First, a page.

University of Notre Dame
Automated systems like self-driving cars and “smart” thermostats are a challenge for fault-based legal regimes like negligence because they have the potential to behave in unpredictable ways. How can people who build and deploy complex automated systems be said to be at fault when they could not have reasonably anticipated the behavior (and thus risk) of their tools?
Part of the problem is that the legal system has yet to settle on the language for identifying culpable behavior in the design and deployment for automated systems. In this article we offer an education theory of fault for autonomous systems—a new way to think about fault for all the relevant stakeholders who create and deploy “smart” technologies. We argue that the most important failures that lead autonomous systems to cause unpredictable harm are due to the lack of communication, clarity, and education between the procurer, developer, and users of these technologies.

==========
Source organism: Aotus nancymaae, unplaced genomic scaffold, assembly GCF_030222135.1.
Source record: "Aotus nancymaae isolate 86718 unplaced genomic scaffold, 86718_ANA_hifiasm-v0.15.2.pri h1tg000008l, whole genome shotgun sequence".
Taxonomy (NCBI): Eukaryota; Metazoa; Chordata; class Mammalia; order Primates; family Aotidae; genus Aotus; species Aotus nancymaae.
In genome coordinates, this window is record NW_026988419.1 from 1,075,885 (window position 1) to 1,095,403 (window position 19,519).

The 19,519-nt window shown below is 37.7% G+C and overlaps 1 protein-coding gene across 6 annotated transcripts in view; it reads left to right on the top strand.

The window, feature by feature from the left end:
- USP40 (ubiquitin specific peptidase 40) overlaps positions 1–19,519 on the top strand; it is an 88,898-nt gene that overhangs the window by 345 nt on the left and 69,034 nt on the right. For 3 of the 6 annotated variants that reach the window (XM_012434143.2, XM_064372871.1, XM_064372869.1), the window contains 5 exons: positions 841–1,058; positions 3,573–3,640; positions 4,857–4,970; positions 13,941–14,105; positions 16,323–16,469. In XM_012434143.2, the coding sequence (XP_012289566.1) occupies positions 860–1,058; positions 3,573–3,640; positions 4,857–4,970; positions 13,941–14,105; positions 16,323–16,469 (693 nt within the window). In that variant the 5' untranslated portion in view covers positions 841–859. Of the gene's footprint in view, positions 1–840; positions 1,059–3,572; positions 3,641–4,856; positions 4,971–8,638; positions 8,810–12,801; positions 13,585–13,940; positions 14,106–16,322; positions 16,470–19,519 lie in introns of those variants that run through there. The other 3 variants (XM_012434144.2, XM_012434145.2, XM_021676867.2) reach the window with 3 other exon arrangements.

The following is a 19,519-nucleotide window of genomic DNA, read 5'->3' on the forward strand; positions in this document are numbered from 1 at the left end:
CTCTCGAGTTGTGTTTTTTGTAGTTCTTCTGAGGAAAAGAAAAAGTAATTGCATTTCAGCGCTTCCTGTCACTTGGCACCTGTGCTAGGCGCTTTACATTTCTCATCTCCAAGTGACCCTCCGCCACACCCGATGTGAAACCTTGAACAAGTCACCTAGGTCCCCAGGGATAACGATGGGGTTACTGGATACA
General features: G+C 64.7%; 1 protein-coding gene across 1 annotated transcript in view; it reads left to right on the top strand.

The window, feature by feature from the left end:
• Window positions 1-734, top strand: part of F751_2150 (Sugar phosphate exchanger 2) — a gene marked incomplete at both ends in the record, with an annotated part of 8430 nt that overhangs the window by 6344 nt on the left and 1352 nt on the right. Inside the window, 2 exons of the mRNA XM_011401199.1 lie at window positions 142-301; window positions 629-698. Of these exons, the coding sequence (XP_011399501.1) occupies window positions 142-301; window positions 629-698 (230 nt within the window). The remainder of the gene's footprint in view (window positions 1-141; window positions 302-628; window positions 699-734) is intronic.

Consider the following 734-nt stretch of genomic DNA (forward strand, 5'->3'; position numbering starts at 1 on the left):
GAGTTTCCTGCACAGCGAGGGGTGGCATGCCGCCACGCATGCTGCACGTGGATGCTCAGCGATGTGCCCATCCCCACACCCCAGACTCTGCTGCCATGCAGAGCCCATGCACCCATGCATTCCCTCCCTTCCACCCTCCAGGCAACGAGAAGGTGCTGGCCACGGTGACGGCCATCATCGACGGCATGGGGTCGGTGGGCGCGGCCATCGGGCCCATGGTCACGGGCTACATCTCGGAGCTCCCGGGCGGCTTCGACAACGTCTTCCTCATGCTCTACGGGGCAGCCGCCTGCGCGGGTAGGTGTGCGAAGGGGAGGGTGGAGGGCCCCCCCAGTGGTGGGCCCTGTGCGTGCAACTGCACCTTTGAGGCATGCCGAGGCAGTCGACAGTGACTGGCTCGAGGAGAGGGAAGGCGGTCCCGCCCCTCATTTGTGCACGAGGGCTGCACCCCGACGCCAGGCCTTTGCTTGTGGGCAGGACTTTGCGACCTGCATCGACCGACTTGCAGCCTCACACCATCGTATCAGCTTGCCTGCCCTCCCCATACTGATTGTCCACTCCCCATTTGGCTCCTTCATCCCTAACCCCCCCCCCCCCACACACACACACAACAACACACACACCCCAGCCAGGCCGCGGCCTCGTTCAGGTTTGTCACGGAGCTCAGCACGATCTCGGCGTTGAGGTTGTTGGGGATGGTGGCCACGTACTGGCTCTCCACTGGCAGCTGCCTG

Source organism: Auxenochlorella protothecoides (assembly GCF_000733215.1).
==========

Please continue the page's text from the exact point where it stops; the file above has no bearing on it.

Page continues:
In other words, while it is hard to exert meaningful control over automated systems to get them to act predictably, developers and procurers have great control over how much they test these tools and articulate their limits to all the other relevant parties. This makes testing and education one of the most legally relevant point of failures when automated systems harm people. By recognizing a responsibility to test and educate each other, foreseeable errors can be reduced, more accurate expectations can be set, and autonomous systems can be made more predictable and safer.
William D. Smart, Cindy M. Grimm & Woodrow Hartzog,
An Education Theory of Fault For Autonomous Systems
Notre Dame Journal on Emerging Technologies
Available at: https://scholarship.law.bu.edu/faculty_scholarship/3065